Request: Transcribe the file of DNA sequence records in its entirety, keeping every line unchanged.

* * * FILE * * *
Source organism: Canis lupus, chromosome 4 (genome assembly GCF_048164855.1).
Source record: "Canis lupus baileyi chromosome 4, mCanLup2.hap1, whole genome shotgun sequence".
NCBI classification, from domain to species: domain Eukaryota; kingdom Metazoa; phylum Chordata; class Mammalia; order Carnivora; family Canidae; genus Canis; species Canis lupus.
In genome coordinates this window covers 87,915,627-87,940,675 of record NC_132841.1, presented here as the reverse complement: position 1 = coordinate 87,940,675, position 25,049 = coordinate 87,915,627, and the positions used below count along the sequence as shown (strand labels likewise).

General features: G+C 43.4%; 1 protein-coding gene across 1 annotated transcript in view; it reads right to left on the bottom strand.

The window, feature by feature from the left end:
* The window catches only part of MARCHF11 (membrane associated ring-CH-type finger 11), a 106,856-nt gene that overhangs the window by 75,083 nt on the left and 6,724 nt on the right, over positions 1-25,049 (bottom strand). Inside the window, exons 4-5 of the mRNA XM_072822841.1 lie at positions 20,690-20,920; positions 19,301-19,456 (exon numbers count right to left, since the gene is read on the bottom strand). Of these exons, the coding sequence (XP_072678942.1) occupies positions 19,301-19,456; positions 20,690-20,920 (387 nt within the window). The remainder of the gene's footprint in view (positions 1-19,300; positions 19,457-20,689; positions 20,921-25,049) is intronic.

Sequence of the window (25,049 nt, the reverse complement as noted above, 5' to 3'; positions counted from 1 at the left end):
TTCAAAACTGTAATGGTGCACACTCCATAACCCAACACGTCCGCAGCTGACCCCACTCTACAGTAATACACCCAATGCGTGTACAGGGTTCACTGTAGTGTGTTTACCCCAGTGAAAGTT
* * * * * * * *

Source organism: Canis lupus, chromosome 4 (genome assembly GCF_048164855.1).
Source record: "Canis lupus baileyi chromosome 4, mCanLup2.hap1, whole genome shotgun sequence".
NCBI classification, from domain to species: domain Eukaryota; kingdom Metazoa; phylum Chordata; class Mammalia; order Carnivora; family Canidae; genus Canis; species Canis lupus.
In genome coordinates this window covers 87,915,627-87,940,675 of record NC_132841.1, presented here as the reverse complement: position 1 = coordinate 87,940,675, position 25,049 = coordinate 87,915,627, and the positions used below count along the sequence as shown (strand labels likewise).

General features: G+C 43.4%; 1 protein-coding gene across 1 annotated transcript in view; it reads right to left on the bottom strand.

The window, feature by feature from the left end:
* The window catches only part of MARCHF11 (membrane associated ring-CH-type finger 11), a 106,856-nt gene that overhangs the window by 75,083 nt on the left and 6,724 nt on the right, over positions 1-25,049 (bottom strand). Inside the window, exons 4-5 of the mRNA XM_072822841.1 lie at positions 20,690-20,920; positions 19,301-19,456 (exon numbers count right to left, since the gene is read on the bottom strand). Of these exons, the coding sequence (XP_072678942.1) occupies positions 19,301-19,456; positions 20,690-20,920 (387 nt within the window). The remainder of the gene's footprint in view (positions 1-19,300; positions 19,457-20,689; positions 20,921-25,049) is intronic.

Sequence of the window (25,049 nt, the reverse complement as noted above, 5' to 3'; positions counted from 1 at the left end):
TTCAAAACTGTAATGGTGCACACTCCATAACCCAACACGTCCGCAGCTGACCCCACTCTACAGTAATACACCCAATGCGTGTACAGGGTTCACTGTAGTGTGTTTACCCCAGTGAAAGTT